Student as consultant?

Students as consultant

In 2014/15, the Higher Education Academy (HEA) developed a ‘Framework for partnership in learning and teaching in higher education’ as a way to bring focus to discussions about student engagement and the concept of partnership. In the framework:

‘…partnership is understood as a relationship in which all involved are actively engaged in and stand to gain from the process of learning and working together to foster engaged student learning and engaging learning and teaching enhancement. Partnership is essentially a way of doing things, rather than an outcome in itself.’ (HEA 2014)

There are many ways we can work with in partnership with students.  These include the following:

Learning, teaching and assessment: this type of partnership casts students as active participants in their learning. Partnership approaches might be typified by the following:

  • focusing on collaborative and active learning (e.g. flipping the classroom, experiential learning, community building and placement learning);
  • giving students a level of choice and ownership in learning experiences;
  • placing students in different roles (e.g. as tutors, mentors or assessors) and as co-designers of learning materials and resources.

Curriculum design and pedagogic consultancy: this is a more typical model of student partnership where students are commonly engaged through programme evaluations and staff-student committees. Partnership approaches involve students in the formal processes of course design, revalidation, and professional development for staff. At UCA, we involve our students in course boards and in co-creation activities to improve the curriculum.

Subject-based research and inquiry: this is where we might engage students as co-researchers and co-inquirers in research projects.  Partnership approaches might include the following:

  • involving students directly in internal pedagogic research and ‘live projects’. At UCA, we piloted students as co-researchers in our BME student experience research project for example.
  • providing opportunities for students to share their research publicly (e.g. through undergraduate research journals, blogs and conferences).

Scholarship of teaching and learning (SoTL): this is where we might provide opportunities for students to inquire into learning, teaching and assessment as part of an ethos around research-informed learning and teaching. Partnership approaches might include developing students as researchers (as in Winchester Student Fellows scheme)

Over the last few years at UCA,  we have been exploring these many different iterations of student partnership and are keen to move student involvement beyond a narrow focus on the validity of various systems of student representation.  Hence, ideas such as students as ambassadors, co-creators, collaborators and the new kid on the block, ‘students as consultants’.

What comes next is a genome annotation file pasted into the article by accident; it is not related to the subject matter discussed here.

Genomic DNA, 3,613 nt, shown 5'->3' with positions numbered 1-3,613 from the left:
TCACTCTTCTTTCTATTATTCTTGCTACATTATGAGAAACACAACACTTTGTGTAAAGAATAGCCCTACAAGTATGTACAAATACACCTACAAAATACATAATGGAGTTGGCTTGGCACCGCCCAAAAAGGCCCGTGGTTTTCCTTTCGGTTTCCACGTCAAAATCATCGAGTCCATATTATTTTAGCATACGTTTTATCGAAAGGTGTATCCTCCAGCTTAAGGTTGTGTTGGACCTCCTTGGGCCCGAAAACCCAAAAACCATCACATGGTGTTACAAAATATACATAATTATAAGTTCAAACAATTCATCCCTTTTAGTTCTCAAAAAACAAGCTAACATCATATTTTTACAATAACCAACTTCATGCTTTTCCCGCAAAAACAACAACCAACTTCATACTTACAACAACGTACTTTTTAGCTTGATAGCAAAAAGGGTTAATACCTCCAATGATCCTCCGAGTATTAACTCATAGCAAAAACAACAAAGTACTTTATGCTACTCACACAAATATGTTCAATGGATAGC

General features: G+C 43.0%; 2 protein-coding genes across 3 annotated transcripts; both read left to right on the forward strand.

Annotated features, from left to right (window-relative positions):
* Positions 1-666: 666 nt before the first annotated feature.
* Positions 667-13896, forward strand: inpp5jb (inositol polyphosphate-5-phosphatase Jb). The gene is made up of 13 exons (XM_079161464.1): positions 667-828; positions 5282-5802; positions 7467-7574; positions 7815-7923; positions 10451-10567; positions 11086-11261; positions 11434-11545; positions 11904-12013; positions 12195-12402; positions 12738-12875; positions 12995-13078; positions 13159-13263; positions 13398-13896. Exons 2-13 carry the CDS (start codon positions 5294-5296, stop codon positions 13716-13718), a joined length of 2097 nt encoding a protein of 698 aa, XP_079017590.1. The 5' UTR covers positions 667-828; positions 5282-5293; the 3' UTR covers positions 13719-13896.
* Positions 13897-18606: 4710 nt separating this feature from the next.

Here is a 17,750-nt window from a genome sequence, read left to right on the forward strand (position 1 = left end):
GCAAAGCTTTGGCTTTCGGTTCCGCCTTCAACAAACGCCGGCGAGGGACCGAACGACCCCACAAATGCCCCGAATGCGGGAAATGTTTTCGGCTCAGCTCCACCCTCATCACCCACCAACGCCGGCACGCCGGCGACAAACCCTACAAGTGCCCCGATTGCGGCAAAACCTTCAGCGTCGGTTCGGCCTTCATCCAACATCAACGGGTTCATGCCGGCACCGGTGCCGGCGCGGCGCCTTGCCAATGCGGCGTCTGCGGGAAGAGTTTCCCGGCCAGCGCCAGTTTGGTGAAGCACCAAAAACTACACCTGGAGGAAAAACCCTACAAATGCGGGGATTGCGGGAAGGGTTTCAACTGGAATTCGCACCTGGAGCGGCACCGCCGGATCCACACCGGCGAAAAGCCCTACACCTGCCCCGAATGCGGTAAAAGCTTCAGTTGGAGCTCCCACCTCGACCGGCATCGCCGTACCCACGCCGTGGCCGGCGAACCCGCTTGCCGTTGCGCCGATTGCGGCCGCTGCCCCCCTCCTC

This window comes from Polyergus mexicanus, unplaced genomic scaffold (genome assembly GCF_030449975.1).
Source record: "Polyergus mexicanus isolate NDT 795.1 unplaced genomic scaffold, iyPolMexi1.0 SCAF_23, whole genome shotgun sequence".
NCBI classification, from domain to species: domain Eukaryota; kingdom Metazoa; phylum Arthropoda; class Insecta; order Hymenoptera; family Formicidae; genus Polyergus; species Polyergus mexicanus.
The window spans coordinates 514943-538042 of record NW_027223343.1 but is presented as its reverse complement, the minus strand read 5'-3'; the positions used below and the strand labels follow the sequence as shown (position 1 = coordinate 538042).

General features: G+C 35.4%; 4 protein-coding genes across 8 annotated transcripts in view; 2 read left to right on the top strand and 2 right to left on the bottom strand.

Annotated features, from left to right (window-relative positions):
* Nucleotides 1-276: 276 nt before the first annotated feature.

The Students as Consultants initiative began with an idea to involve students at UCA in the development of the university strategy.  Lead by the Interim Head of Learning, Teaching and Student Engagement, in partnership with UCA Student Union, we were keen to explore new ways to work in partnership with our students, but also to provide value-added experiences in teaching and learning that moved beyond restrictive views of students as partners, to promote new insights and deep engagement in teaching and learning.  At this time also, we were reviewing our careers, employability and enterprise initiatives and could see the potential of providing students with these value added experiences to shape their environment at the same time as boost their employability attributes.

The initiative was promoted and co-ordinated by our Student Union.  Initially targeting student reps, we also asked our programme leaders for the names of students who were keen for a more active role in teaching and learning.  We offered in return a £20 voucher and opportunity for training as a consultant.  This call-out yielded 90 student volunteers, who we then contacted via an online survey in the summer of 2018.  Of those 90 students, 25 were very keen to be kept on our consultancy database and for us to utilise their feedback in the TEF Gold narrative and the development of the university strategy.

Moving forward, it would be good to evolve the Student Consultant role in partnership with our Creative Education, QAE and Careers team.  Might we develop some basic consultancy training for students interested in this kind of role, for example?  The training could include developing a basic understanding of curriculum design, learning how to problem solve, communication skills and developing a successful relationship with your ‘client’.

We could also extend the participatory learning aspect of the role by inviting students to observe a lecture or seminar using the university peer supported review scheme , review how staff assess student work and give feedback or facilitate a focus group to find out about the student experience.  Potentially then we are providing rich enhancement experiences for our students to improve their learning environments.  We could also be helping teaching staff by providing them with impartial student insights and perspectives.

Annamarie McKie, Teaching and Learning Development Manager, 30 July 2019



This entry was posted in student consultants, Student Engagement, student partnership, Uncategorized. Bookmark the permalink.

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